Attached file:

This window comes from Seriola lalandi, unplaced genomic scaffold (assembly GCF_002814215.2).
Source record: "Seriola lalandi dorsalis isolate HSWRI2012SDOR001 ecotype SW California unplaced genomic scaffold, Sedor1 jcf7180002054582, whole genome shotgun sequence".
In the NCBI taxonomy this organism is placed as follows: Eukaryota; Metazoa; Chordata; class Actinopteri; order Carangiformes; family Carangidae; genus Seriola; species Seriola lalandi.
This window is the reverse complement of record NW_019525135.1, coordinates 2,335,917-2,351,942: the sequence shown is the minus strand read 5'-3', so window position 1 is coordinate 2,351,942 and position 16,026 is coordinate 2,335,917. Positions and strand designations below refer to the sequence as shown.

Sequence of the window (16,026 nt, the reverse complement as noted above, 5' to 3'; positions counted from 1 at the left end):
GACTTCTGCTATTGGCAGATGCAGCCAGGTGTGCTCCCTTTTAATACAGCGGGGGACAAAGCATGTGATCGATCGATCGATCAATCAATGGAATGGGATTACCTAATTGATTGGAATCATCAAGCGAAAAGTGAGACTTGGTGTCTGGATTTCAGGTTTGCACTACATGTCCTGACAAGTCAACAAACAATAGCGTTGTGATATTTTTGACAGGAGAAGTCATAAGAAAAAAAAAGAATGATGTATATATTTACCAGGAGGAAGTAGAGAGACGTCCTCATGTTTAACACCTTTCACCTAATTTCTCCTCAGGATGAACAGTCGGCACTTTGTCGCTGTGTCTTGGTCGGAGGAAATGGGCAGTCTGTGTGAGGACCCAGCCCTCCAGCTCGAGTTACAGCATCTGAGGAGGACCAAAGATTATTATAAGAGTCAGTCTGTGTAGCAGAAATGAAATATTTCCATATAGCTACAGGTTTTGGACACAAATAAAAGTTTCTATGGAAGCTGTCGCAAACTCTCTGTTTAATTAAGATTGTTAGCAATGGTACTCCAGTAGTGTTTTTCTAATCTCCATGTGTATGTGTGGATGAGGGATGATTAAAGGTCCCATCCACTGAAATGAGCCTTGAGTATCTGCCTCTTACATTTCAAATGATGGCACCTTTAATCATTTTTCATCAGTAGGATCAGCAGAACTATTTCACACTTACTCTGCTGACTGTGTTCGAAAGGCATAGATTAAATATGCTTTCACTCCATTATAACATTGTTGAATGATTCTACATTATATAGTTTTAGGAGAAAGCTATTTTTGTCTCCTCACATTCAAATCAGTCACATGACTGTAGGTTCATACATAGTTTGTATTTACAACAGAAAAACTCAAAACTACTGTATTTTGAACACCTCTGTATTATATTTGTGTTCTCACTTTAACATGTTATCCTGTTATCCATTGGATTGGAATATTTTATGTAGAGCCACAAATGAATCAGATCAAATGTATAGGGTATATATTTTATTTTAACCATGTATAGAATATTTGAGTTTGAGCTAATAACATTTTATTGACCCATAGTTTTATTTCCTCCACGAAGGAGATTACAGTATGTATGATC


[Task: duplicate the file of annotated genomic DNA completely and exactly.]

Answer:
This window comes from Seriola lalandi, unplaced genomic scaffold (assembly GCF_002814215.2).
Source record: "Seriola lalandi dorsalis isolate HSWRI2012SDOR001 ecotype SW California unplaced genomic scaffold, Sedor1 jcf7180002054582, whole genome shotgun sequence".
In the NCBI taxonomy this organism is placed as follows: Eukaryota; Metazoa; Chordata; class Actinopteri; order Carangiformes; family Carangidae; genus Seriola; species Seriola lalandi.
This window is the reverse complement of record NW_019525135.1, coordinates 2,335,917-2,351,942: the sequence shown is the minus strand read 5'-3', so window position 1 is coordinate 2,351,942 and position 16,026 is coordinate 2,335,917. Positions and strand designations below refer to the sequence as shown.

Sequence of the window (16,026 nt, the reverse complement as noted above, 5' to 3'; positions counted from 1 at the left end):
GACTTCTGCTATTGGCAGATGCAGCCAGGTGTGCTCCCTTTTAATACAGCGGGGGACAAAGCATGTGATCGATCGATCGATCAATCAATGGAATGGGATTACCTAATTGATTGGAATCATCAAGCGAAAAGTGAGACTTGGTGTCTGGATTTCAGGTTTGCACTACATGTCCTGACAAGTCAACAAACAATAGCGTTGTGATATTTTTGACAGGAGAAGTCATAAGAAAAAAAAAGAATGATGTATATATTTACCAGGAGGAAGTAGAGAGACGTCCTCATGTTTAACACCTTTCACCTAATTTCTCCTCAGGATGAACAGTCGGCACTTTGTCGCTGTGTCTTGGTCGGAGGAAATGGGCAGTCTGTGTGAGGACCCAGCCCTCCAGCTCGAGTTACAGCATCTGAGGAGGACCAAAGATTATTATAAGAGTCAGTCTGTGTAGCAGAAATGAAATATTTCCATATAGCTACAGGTTTTGGACACAAATAAAAGTTTCTATGGAAGCTGTCGCAAACTCTCTGTTTAATTAAGATTGTTAGCAATGGTACTCCAGTAGTGTTTTTCTAATCTCCATGTGTATGTGTGGATGAGGGATGATTAAAGGTCCCATCCACTGAAATGAGCCTTGAGTATCTGCCTCTTACATTTCAAATGATGGCACCTTTAATCATTTTTCATCAGTAGGATCAGCAGAACTATTTCACACTTACTCTGCTGACTGTGTTCGAAAGGCATAGATTAAATATGCTTTCACTCCATTATAACATTGTTGAATGATTCTACATTATATAGTTTTAGGAGAAAGCTATTTTTGTCTCCTCACATTCAAATCAGTCACATGACTGTAGGTTCATACATAGTTTGTATTTACAACAGAAAAACTCAAAACTACTGTATTTTGAACACCTCTGTATTATATTTGTGTTCTCACTTTAACATGTTATCCTGTTATCCATTGGATTGGAATATTTTATGTAGAGCCACAAATGAATCAGATCAAATGTATAGGGTATATATTTTATTTTAACCATGTATAGAATATTTGAGTTTGAGCTAATAACATTTTATTGACCCATAGTTTTATTTCCTCCACGAAGGAGATTACAGTATGTATGATC